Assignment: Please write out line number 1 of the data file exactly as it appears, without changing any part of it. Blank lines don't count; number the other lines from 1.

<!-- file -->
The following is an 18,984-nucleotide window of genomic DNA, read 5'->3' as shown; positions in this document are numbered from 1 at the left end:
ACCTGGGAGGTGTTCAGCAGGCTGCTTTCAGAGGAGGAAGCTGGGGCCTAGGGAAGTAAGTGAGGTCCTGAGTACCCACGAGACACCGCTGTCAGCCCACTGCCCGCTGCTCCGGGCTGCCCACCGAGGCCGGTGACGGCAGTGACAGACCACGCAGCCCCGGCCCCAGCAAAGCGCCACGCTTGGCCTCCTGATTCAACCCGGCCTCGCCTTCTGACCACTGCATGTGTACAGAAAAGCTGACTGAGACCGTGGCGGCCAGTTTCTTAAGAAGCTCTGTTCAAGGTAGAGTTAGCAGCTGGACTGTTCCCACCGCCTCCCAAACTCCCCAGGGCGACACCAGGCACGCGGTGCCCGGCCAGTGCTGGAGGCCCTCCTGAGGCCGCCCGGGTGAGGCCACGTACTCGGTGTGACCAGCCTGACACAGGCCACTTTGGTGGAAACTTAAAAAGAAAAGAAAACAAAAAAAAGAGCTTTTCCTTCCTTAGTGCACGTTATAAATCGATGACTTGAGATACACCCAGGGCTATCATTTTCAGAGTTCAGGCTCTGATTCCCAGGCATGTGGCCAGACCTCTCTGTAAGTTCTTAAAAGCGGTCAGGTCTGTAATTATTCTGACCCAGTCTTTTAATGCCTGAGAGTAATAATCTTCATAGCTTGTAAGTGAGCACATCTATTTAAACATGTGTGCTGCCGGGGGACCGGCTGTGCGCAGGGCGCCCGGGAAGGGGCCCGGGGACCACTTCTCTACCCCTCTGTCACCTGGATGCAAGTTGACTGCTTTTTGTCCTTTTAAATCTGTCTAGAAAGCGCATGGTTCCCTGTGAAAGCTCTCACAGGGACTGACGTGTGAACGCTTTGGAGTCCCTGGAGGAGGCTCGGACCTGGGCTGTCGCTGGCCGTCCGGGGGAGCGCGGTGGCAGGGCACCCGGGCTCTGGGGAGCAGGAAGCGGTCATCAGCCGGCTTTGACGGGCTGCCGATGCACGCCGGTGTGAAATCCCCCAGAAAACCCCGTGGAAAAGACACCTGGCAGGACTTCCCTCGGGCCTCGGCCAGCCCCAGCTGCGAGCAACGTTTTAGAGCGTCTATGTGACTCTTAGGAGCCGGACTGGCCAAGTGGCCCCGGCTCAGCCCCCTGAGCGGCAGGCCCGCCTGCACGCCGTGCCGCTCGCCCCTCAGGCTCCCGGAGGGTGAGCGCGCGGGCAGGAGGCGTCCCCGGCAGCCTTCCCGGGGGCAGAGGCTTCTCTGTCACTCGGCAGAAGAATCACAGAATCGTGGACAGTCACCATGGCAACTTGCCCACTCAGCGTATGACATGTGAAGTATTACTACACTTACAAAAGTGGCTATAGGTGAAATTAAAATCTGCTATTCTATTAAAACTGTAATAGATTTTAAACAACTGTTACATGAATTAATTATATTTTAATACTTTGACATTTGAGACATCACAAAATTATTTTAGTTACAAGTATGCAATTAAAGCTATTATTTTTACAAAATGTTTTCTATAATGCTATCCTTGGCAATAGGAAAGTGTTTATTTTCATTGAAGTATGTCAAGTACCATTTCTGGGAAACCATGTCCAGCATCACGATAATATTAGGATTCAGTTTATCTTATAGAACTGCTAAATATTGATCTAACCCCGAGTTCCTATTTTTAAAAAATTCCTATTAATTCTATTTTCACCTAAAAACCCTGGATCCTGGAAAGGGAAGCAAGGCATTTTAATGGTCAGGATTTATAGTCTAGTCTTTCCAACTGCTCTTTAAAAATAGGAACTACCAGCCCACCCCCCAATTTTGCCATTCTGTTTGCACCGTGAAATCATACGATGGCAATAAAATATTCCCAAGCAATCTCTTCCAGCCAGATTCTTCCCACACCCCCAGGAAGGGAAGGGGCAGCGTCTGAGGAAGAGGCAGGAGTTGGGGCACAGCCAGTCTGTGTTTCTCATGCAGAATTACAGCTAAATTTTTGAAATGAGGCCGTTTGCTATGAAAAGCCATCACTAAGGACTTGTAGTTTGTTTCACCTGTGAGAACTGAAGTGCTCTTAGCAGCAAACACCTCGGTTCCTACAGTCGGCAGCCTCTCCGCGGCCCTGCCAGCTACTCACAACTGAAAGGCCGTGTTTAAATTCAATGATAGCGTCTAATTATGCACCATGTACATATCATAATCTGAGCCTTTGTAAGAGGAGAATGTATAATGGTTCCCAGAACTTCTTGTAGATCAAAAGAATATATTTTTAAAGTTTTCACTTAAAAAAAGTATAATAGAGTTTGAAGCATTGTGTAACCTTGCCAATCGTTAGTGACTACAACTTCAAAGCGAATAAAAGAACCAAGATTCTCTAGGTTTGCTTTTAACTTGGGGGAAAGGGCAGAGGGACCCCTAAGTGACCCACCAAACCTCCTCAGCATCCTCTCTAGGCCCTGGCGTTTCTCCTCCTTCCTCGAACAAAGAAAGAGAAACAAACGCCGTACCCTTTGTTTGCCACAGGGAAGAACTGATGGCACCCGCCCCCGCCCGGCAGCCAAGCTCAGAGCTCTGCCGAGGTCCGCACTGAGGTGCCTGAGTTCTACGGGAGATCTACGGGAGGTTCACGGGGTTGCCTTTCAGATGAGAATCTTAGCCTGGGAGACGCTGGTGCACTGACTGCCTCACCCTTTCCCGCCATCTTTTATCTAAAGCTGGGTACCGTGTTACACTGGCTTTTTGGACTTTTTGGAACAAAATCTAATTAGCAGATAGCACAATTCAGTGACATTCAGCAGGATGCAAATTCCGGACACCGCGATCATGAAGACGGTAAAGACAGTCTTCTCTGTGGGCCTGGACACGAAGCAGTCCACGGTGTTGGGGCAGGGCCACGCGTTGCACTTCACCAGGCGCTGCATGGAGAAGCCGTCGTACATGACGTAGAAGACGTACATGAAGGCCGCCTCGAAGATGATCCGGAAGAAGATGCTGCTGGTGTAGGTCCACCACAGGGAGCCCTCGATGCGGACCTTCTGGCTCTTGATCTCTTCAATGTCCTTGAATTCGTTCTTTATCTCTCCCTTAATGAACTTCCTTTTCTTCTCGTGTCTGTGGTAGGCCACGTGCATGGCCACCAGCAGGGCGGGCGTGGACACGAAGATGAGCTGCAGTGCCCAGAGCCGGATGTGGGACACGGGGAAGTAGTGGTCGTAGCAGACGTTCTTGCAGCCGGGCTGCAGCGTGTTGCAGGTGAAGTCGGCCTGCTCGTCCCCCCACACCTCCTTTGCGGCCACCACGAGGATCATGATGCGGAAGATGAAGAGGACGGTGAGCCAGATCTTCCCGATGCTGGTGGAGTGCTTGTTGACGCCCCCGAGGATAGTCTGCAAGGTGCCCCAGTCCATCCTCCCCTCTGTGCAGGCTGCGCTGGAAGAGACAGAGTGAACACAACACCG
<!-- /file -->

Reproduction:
The following is an 18,984-nucleotide window of genomic DNA, read 5'->3' as shown; positions in this document are numbered from 1 at the left end: